Hair and nail disorders
Nails are produced by living skin cells in the fingers and toes. They are composed mostly of keratin, a hardened protein also found in the skin and hair.Nails grow from an area called the matrix that lies under the cuticle. As older cells grow out, replaced by newer ones, they are compacted and take on a flattened, hardened form. The average growth rate for nails is only 0.0039 of an inch each day, although individual rates depend on age, time of year, activity level and heredity. Nails grow faster on fingers than toes, and they also grow faster on your dominant hand. Women’s nails grow slower than men’s, except possibly during pregnancy and old age.Nail Problems
Nails take a lot of abuse due to their exposed location.
- About 10 percent of the conditions treated by dermatologists are nail problems.
- Nail problems usually increase throughout life and affect a high number of the elderly.
- Changes in the nails, such as discoloration or thickening, can signal health problems, including liver and kidney diseases, heart and lung conditions, anemia and diabetes.
- Fungal infections cause about half of all nail disorders. They are more common in toenails.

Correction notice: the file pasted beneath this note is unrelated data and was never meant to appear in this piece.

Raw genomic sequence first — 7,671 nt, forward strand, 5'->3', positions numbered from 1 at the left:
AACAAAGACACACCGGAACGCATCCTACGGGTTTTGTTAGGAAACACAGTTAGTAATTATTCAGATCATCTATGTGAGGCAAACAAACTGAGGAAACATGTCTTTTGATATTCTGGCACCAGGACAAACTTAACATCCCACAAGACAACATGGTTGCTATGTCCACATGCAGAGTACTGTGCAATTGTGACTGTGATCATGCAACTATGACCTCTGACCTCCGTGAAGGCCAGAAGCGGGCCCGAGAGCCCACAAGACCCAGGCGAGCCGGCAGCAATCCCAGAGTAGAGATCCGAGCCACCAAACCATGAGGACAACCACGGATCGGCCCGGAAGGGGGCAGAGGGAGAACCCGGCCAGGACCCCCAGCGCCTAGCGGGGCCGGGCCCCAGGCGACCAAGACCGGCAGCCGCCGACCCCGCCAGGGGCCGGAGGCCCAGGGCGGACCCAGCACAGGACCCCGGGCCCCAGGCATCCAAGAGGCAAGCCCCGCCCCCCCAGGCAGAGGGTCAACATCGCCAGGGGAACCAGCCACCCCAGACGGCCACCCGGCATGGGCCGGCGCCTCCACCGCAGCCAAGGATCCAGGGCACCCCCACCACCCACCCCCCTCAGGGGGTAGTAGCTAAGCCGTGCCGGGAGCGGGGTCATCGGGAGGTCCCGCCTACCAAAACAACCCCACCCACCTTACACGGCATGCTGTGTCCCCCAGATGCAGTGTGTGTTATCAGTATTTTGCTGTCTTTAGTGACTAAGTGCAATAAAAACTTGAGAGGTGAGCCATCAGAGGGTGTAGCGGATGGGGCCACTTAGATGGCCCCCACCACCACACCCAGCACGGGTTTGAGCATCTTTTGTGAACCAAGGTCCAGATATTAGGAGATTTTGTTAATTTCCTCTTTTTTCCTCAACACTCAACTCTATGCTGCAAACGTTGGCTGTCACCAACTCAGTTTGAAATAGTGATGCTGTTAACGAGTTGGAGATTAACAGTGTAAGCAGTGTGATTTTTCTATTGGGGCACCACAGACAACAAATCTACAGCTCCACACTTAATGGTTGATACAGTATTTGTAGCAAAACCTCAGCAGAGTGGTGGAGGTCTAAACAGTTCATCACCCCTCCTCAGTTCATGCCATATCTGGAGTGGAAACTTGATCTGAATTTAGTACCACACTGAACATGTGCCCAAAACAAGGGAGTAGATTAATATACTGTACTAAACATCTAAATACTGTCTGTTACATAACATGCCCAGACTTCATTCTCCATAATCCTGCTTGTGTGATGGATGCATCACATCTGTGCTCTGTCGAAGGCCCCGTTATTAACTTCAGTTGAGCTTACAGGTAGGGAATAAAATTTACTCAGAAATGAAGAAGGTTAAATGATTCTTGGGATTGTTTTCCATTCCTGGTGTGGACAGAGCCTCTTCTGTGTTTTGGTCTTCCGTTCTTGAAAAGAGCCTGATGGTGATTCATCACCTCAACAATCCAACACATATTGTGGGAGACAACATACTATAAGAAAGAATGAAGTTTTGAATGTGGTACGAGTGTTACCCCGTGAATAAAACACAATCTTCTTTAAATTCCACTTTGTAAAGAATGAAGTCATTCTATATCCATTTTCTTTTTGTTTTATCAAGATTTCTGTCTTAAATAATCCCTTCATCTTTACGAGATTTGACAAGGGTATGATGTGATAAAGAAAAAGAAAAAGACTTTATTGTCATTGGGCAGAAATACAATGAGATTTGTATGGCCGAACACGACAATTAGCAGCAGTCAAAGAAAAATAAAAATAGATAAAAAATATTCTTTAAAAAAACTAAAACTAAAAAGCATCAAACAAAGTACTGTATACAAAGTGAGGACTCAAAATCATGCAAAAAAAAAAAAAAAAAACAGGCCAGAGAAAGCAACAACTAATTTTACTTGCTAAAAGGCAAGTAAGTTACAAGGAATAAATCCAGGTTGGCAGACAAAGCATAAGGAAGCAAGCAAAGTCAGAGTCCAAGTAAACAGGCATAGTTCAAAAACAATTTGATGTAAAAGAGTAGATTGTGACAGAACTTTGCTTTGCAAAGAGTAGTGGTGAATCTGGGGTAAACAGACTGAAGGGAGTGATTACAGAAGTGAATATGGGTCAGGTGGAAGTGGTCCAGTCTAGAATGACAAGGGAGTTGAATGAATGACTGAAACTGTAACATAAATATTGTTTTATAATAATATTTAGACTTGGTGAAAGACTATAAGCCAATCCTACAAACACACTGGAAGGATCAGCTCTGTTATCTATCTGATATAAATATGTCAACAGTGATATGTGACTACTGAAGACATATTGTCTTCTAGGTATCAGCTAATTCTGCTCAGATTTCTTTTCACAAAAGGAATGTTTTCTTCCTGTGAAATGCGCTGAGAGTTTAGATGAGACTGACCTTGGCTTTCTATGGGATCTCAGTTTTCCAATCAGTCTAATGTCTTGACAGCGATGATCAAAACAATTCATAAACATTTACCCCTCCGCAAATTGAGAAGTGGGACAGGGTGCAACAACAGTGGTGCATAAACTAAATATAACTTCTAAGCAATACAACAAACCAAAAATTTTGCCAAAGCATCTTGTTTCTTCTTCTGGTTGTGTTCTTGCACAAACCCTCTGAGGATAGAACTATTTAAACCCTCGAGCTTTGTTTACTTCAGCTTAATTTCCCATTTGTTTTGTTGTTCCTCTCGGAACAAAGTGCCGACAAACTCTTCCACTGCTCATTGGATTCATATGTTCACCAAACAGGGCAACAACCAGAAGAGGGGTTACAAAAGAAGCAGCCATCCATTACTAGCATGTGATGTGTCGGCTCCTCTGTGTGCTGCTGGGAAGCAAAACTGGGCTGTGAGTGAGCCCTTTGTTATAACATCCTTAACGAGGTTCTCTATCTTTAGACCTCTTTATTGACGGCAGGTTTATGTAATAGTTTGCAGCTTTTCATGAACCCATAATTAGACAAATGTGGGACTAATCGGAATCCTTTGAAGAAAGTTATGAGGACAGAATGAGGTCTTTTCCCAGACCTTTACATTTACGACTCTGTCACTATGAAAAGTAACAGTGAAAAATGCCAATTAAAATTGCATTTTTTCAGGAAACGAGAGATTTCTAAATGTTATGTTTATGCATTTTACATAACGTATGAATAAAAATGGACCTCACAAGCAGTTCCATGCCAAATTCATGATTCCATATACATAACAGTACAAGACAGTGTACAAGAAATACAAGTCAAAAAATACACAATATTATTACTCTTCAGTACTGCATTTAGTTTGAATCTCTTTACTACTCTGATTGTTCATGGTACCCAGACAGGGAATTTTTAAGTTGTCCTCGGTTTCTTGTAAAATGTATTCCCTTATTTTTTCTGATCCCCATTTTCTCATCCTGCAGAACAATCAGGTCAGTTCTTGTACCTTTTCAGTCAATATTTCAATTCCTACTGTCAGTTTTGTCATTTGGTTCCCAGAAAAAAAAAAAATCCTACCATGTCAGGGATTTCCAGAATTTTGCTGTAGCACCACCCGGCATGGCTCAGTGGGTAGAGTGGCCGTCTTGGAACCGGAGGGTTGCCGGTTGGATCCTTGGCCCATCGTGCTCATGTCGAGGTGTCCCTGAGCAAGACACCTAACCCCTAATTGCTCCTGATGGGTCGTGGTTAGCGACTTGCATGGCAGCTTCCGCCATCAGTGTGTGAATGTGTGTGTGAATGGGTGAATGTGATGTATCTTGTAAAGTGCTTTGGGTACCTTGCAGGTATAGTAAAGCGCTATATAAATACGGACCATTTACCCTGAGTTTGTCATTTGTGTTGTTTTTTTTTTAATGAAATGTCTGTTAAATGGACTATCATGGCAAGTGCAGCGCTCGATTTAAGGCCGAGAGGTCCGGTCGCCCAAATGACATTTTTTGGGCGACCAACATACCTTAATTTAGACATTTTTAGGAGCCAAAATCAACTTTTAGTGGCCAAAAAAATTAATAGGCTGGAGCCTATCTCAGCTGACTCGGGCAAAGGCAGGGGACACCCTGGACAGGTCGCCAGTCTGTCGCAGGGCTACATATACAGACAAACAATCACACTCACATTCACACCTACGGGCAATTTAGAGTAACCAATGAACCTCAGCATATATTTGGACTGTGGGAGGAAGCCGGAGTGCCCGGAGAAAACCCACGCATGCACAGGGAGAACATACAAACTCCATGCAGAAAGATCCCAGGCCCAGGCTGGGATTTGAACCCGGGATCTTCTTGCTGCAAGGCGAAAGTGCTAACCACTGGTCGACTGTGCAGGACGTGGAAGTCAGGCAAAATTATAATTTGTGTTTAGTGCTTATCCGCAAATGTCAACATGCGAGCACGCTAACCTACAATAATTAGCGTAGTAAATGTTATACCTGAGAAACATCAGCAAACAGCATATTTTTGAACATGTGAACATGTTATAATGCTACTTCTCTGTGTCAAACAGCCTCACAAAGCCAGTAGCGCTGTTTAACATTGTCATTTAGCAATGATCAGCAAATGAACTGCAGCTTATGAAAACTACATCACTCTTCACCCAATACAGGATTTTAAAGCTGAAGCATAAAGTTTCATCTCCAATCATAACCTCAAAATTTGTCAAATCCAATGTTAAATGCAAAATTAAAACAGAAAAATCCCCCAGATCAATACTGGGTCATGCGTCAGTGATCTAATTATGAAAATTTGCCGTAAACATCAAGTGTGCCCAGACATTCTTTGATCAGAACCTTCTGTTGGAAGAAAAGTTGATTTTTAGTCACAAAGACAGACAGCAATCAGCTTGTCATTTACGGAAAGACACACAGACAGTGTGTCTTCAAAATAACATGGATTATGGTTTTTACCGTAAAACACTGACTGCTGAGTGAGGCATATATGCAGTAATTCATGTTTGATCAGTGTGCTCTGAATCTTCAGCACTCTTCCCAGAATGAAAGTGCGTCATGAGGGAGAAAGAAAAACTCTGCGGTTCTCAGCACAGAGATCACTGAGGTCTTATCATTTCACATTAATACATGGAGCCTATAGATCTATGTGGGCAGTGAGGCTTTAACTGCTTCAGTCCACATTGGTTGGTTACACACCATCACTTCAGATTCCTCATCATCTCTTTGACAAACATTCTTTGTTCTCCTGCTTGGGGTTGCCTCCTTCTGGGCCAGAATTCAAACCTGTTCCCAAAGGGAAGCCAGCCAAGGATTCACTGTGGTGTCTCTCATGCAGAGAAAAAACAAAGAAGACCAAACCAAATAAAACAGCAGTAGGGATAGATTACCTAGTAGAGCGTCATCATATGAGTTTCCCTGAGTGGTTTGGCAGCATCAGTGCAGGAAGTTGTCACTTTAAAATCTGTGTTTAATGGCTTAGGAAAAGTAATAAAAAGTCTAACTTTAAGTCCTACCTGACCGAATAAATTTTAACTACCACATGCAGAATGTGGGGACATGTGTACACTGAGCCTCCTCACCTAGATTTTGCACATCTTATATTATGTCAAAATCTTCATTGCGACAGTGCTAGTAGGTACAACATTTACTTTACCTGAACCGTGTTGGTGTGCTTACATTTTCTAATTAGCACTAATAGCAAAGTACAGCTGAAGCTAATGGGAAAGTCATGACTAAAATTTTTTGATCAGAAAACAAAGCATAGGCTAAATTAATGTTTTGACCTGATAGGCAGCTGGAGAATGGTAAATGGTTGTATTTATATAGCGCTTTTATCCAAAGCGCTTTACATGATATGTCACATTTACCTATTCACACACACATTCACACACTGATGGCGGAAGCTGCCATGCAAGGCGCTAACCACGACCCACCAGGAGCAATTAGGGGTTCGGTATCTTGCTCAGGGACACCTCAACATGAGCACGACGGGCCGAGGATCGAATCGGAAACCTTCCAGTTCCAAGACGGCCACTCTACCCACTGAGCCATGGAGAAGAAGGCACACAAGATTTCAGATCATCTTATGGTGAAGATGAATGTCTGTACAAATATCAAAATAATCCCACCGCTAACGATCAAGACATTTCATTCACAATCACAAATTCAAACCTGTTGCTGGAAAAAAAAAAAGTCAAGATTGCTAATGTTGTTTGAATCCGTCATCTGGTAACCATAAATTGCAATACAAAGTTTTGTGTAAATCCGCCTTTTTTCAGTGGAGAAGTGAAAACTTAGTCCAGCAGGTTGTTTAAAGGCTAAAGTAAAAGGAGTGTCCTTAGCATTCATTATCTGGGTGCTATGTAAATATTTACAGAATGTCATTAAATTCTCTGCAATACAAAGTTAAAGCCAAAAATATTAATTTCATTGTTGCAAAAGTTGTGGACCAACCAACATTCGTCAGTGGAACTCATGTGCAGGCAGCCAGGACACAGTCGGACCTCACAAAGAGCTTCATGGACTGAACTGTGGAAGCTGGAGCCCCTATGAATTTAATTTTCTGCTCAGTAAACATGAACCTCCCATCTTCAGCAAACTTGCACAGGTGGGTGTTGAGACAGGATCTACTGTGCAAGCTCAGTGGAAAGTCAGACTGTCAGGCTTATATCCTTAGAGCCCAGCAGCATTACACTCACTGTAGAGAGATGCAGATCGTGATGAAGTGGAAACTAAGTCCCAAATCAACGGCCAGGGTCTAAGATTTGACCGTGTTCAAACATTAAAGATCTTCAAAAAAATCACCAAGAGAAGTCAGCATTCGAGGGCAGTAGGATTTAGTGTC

- Other common nail problems include white spots after an injury to the nails; vertical lines under the nails, caused by nail injury or certain drugs and diseases; bacterial infections, most often due to injury; and ingrown toenails, caused by improper nail trimming or tight shoes.
- Up to 50 percent of people with the skin disease psoriasis also have nail problems. These include tiny pits on the nails and nail discoloration, splitting and rippling.
- Keep nails clean and dry to prevent bacteria from collecting under the nail.
- Cut your fingernails and toenails straight across and rounded slightly in the center. This keeps your nails strong and helps avoid ingrown toenails.
- Tight shoes can cause ingrown toenails. Wear shoes that fit properly.
- If your toenails are thick and hard to cut, soak them in warm salt water for 10 minutes and apply an over-the-counter 10 percent urea cream before trimming them.
- Do not bite your fingernails. You can transfer infectious organisms between our fingers and mouth. Also nail biting can damage the skin around your fingers, allowing infections to enter.
- Avoid “digging out” ingrown toenails, especially if they are already infected and sore.
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